Looking for a new place to try a variety of beers produced by breweries from all over? Here’s a look at some of our local favorites, and the reasons we think they’re worth a try.
Washington Street Ale House
“The Ale House” had been off my radar in terms of finding beers I want to try, but since the somewhat recent ownership change, it’s been catching my attention. There are more local options as well as a few notables from a little farther away. While I was there, I enjoyed a Burley Oak IPA and Dewey Beer Co.’s Secret Machine fruited sour, exceptional beers that are hard to find in our part of the woods. If you’re a beer nerd like me, and haven’t been there in a while, I recommend stopping by for a least a pint or two soon.
— Tyler Mitchell, Graphic Designer
Stone Balloon Ale House
If you’re in search of a bar that features local breweries, look no more. Here, the tap rotates often but local always takes precedence. They’ve got options from all over Delaware, branching out to Victory Brewing Company in Downingtown and Philadelphia’s Evil Genius. Delaware staples include Big Oyster Brewery, Mispillion River Brewing Co., 16 Mile Brewing Co., Revelation Craft Brewing Co., Dewey Beer Co. You get it—pretty much all the companies. As far as ambiance, the vintage lightbulbs and leatherback bar stools are an aesthetic touch.
— Krista Connor, Senior Editor & Digital Media Manager
Open for their third summer season, Constitution Yards is a seasonal outdoor beer garden filled with activities and fun! With games for children and adults alike, the views of the Wilmington Riverfront set the mood, while the ever-changing rotation of craft beers combat the summer heat. The upscale BBQ fare completes the experience and there’s plenty of room to lounge and relax with friends and family.
— Matthew Loeb, Creative Director & Production Manager
Two Stones Pub
As unlikely as it may have seemed at the time, when the owners of Two Stones Pub opened their first location in a somewhat quirky spot in Newark’s Chesmar Plaza, they were exactly at the right place—perhaps more so in their state of mind.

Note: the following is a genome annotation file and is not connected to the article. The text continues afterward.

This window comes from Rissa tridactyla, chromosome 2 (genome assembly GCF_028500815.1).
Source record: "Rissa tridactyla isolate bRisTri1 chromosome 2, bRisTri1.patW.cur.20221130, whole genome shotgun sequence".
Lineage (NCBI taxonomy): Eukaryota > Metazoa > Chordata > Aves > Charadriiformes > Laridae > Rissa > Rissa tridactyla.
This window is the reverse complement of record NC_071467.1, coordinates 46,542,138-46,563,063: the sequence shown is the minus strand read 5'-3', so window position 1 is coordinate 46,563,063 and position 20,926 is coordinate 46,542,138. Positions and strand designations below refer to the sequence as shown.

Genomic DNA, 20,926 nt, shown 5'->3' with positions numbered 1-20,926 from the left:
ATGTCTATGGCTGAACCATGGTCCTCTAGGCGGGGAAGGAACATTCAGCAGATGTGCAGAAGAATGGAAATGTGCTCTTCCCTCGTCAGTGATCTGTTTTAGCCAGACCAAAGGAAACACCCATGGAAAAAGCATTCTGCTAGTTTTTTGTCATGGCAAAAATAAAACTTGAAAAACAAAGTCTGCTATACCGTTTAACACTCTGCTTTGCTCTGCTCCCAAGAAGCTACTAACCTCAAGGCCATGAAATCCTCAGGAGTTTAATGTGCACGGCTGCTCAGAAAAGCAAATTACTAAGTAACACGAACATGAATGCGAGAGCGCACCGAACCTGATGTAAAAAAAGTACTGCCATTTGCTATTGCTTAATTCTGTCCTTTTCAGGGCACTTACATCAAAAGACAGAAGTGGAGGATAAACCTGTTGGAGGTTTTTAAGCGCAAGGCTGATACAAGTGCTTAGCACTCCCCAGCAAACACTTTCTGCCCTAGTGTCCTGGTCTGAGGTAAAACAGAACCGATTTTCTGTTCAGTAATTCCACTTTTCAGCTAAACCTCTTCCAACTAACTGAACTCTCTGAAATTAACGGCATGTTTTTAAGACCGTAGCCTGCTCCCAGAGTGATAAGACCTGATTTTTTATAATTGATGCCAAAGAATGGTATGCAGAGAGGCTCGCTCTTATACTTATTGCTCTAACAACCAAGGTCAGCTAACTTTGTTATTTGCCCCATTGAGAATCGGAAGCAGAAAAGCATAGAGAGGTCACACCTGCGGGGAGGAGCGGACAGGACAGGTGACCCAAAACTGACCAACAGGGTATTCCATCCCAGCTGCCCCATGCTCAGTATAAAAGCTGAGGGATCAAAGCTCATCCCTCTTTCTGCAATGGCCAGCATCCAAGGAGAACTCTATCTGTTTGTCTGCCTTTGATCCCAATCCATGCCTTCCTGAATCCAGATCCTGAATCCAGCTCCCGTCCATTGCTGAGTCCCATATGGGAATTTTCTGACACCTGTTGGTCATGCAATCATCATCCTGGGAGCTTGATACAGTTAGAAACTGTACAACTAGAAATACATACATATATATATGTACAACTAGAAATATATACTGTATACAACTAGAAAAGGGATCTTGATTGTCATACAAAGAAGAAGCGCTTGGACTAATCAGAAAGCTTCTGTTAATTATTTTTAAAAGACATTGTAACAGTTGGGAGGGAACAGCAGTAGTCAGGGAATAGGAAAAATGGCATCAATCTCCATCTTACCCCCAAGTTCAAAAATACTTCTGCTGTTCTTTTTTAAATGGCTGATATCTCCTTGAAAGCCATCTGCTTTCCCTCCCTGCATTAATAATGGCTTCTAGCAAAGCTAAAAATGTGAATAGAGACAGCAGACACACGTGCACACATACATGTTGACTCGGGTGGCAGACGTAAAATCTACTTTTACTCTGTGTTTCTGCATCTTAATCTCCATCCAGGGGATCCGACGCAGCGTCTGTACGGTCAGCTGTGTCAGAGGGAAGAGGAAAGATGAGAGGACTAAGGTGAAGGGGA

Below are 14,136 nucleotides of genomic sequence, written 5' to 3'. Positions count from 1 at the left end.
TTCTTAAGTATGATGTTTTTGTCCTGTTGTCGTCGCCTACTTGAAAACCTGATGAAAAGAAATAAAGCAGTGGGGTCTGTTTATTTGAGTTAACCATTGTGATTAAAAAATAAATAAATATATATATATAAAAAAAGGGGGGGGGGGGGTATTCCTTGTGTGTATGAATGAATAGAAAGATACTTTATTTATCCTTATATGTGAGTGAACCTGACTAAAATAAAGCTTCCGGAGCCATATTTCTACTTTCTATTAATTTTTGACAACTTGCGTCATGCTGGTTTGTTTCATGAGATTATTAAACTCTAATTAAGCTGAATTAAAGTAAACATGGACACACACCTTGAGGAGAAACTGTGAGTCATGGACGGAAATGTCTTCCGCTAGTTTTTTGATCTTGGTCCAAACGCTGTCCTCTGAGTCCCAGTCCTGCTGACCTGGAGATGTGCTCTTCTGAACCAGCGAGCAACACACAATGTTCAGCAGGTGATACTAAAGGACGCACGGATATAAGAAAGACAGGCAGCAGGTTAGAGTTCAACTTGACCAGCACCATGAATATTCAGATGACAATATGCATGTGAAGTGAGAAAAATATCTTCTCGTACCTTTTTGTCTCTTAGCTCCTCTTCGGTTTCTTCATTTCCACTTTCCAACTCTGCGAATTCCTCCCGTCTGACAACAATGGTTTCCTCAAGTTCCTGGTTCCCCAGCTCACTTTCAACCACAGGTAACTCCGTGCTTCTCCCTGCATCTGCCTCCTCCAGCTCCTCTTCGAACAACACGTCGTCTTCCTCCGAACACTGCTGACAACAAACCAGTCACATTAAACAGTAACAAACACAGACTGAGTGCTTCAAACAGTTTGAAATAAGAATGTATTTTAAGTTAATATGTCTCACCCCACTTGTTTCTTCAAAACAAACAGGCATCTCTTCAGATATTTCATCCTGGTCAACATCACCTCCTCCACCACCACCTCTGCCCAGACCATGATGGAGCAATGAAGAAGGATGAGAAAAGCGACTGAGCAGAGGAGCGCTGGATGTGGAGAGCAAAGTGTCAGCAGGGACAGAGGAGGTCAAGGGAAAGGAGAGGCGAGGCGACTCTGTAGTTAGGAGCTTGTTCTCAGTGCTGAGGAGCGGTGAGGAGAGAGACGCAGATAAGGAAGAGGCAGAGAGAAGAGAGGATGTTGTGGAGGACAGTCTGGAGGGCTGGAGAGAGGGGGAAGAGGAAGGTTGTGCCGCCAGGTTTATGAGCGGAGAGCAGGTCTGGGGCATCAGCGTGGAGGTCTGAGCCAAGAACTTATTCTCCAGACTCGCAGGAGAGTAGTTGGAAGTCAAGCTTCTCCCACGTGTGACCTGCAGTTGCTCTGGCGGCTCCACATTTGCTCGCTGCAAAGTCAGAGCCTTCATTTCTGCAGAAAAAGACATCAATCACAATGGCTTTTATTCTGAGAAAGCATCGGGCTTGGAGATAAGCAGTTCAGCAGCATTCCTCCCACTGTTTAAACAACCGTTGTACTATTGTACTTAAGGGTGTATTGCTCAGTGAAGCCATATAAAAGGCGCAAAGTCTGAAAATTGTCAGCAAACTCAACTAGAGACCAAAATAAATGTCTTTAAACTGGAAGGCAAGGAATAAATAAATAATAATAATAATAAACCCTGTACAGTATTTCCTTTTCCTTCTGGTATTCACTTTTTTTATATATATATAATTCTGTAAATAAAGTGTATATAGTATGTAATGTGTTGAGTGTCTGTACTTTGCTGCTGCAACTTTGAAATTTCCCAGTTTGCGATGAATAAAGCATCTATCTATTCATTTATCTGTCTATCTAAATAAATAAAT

By focusing on a wide selection of beers from around the country and tavern food that is both delicious and distinctive, Two Stones quickly built a reputation for being a fun and novel place. That success fueled their expansion to five locations (with a sixth Middletown pub on the way).
But it’s not fair to say that Two Stones Pub simply rode the recent craft-beer wave at the right moment. It’s more the case that they helped lead the way for craft-beer awareness in New Castle County. If there is a chain of bars in the state serving more craft beers from all over—along with tasty nibbles—I’d like to know who and where they are.
— Jim Miller, Director of Publications
Trolley Square Oyster House
Over the course of the three years I was fortunate enough to live in Wilmington, my local watering hole of choice was always Trolley Square Oyster House. It’s exactly the kind of place to be during happy hour, especially in the summer months, when the patio is in full swing.
With 11 beers on tap and a laundry list of canned or bottled options available, Oyster House has a robust selection of fine pints both local and imported. The food is also exemplary as well as the service.
— Mathew Brown-Watson, Intern
OK, so this popular Centreville watering hole is on my way home, but convenience does not guarantee variety. Buckley’s offers an impressive draft menu with 24 taps that it rotates regularly. The tavern’s large u-shaped bar is home to an eclectic mix of patrons, from locals to business travelers to tourists visiting the nearby cultural attractions. And when good weather hits, a bar stool is easier to come by as many head upstairs for Buckley’s unique rooftop bar and grill.
— Jerry duPhily, Publisher
One thing Ulysses Gastropub has done right since it opened in 2012 is to keep its craft beer-lovin’ customers informed on what the pub has on tap, and what’s next. The list of 25 drafts and the next 25 that are planned always keeps me coming back. And with a rotating bottle list of about 90 beers from all over, this Branmar Plaza bar and restaurant is a destination worth the drive.
— Rob Kalesse, Contributing Writer
Trolley Tap House
Once, I was coerced by my coworkers to visit what the locally prevalent bipeds call a “bar.” Apparently what people pay money to do at these establishments is consume ethanol that has been produced by letting the seeds of various grasses ferment. Imagine my surprise when I found out that the solvent consumed was typically only around six percent pure! I was pleasantly disoriented after drinking several fluid ounces of many different varieties of this diluted alcohol, and made a note to return to what I later learned was named “Trolley Tap House.”
— David Hallberg, Distribution
When Chelsea opened in 2010, it was an instant game changer for beer nerds in Wilmington. With 20-plus taps, rare and sought-after beers (Dogfish 120!) and fun tap takeovers, there was nothing else like it. Chelsea continues to hold its own in the craft beer explosion that is still growing in 2018, and regardless of your palate you are likely to find something delicious there, along with solid food offerings to pair with it.
— Joe del Tufo, Contributing Photographer